June 30th, 2006

Moral Relativism

Looking for the quickest way to destroy a society? Want to bring back Sodom and Gomorrah? Try moral relativism!

Looking for the quickest way to destroy a society? Want to bring back Sodom and Gomorrah? Try moral relativism!

Moral relativity is antithetical to God’s plan for His children. God, in his love as our Father, has given us certain commandments. Ten of them are quite famous and oft-repeated. There are several others. These commandments are not given as suggestions, guidelines, or as an imposition on our “personal freedom and choice”. Instead, they are given to us by an all-knowing Master who knows what is best for us, and gives us certain rules to follow, just as our earthly parents did for us as children.

There is no moral relativity in the gospel. There is a fine line, a two-edged sword, and a straight and narrow path. God draws the line, and we either obey or disobey. Contrary to what the kooky scientologists would have you believe, “what’s right is what’s right for you” is preposterous and utterly stupid. Can we say Lord of the Flies?

Moral relativism is also, contrary to what liberals might like to believe in their fantasy land, antithetical to the intent of our nation’s Founders. “We hold these truths to be self-evident”, the (almost) genesis of the Declaration of Independence, succinctly states that there are certained recognized truths, derived from common sense, that are to be instituted as law in a republic (not a democracy).

Moral relativism (or in other words, letting the laws, standards, and permissible acts of society change with the whims and desires of the populace) leads to anarchy, chaos, and ultimately, nihilism.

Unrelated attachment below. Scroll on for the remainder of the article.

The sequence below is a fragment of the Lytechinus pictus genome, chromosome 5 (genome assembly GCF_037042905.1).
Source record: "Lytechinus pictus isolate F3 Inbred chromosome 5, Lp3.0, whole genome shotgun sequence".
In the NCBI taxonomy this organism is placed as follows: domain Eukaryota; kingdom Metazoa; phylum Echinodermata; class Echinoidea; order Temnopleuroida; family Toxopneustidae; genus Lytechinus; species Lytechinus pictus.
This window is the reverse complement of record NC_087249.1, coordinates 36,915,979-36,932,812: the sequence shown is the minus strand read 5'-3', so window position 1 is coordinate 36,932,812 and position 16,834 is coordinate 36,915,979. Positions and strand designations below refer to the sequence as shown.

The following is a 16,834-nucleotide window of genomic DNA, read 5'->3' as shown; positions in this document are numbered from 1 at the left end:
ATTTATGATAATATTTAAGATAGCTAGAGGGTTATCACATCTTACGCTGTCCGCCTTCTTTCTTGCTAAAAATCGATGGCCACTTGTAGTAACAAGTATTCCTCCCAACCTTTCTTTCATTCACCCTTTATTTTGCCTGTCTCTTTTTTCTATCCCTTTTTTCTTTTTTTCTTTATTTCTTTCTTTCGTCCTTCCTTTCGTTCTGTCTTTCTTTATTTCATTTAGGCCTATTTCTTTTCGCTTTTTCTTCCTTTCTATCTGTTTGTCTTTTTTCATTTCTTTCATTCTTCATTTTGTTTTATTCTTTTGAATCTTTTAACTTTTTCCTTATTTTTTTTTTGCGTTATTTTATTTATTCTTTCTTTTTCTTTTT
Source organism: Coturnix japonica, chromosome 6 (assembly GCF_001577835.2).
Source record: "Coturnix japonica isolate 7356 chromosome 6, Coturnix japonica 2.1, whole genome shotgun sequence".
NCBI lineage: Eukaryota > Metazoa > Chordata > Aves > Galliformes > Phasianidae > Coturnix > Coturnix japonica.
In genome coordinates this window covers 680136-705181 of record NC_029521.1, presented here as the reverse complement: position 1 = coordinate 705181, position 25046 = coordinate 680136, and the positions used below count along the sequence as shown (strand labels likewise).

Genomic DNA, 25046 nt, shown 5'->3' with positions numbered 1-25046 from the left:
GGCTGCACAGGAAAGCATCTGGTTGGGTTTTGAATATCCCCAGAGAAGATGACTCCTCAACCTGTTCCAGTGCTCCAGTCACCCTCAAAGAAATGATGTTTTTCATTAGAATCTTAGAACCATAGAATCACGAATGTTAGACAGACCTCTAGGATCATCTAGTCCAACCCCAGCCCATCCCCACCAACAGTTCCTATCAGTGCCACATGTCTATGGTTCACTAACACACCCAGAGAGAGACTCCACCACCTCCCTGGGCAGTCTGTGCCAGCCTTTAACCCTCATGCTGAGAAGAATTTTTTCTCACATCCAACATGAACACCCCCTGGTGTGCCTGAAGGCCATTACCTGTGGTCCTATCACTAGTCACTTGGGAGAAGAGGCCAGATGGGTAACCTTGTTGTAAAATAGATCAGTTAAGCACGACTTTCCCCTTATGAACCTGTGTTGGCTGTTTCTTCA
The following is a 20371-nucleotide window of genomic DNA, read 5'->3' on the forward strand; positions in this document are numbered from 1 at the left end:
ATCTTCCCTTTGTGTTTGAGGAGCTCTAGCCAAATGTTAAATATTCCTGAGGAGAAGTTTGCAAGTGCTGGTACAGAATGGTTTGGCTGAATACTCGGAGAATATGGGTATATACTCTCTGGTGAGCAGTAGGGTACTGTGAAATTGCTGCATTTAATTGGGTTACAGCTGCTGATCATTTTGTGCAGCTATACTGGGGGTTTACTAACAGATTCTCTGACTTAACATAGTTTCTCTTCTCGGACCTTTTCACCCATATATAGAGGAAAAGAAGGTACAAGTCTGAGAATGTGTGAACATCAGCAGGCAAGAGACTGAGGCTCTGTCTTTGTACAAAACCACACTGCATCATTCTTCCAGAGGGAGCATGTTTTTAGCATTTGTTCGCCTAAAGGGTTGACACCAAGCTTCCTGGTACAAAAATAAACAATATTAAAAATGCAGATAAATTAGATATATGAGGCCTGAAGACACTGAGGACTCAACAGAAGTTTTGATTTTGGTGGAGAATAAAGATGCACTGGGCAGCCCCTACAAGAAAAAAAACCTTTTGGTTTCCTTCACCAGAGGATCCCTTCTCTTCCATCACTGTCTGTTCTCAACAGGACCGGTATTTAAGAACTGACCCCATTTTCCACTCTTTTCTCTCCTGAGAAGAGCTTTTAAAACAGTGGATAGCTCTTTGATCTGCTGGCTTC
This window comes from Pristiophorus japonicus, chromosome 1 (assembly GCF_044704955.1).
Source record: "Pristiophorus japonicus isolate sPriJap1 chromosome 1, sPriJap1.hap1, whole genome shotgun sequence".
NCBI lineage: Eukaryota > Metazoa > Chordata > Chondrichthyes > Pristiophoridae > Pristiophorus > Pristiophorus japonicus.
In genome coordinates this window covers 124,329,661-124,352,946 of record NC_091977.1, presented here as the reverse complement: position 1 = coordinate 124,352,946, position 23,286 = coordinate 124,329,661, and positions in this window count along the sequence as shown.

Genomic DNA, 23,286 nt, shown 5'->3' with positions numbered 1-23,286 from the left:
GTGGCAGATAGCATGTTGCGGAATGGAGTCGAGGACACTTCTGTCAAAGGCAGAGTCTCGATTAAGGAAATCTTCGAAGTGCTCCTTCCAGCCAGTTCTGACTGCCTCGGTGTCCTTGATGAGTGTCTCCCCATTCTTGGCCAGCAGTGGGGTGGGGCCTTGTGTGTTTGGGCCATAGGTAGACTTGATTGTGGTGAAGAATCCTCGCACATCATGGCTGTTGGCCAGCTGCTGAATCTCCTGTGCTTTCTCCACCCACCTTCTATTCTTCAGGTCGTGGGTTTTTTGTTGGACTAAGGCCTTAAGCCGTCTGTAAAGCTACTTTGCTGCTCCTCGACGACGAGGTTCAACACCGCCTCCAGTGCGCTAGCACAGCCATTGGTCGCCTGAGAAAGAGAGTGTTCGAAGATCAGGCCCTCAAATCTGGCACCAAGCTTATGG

It is time that we recognize the importance of adhering to the founding principles of our nation. It is time we prevent activist judges from shaping our law to their desires. It is time that the government truly derive its power from “the consent of the governed”. It is time we speak up, time we become politically active and aware, informed and involved. It is time to stand for what is right and true, just as Captain Moroni of old.

9 Responses to “Moral Relativism”

  1. the narrator
    July 7, 2006 at 12:02 pm #

    There is no moral relativity in the gospel.

    There is actually quite a bit of moral relativism going on in the Gospel. Despite the rhetoric of many general authorities who go on and on about the Church being an unchanging entity, the fact remains that the Church is changing all the time… even with moral issues. Moral stances on birth control, abortion, homosexuality, dress, lying, wealth, marriage, sex, the environment, the word of wisdom, slavery, war, and so on have been in a constance flow of change since Joseph Smith (Biblically, they vary even more). One could argue (as I often do) that such particularities are merely appendages to the Gospel and the essential moral aspects are those articulated and exemplified by Jesus in his mortal ministry. However, is such is the case, then the crying about moral relativism is hardly justified because there are very few moral relativists who disagree with the moral principles taught by Christ during his ministry.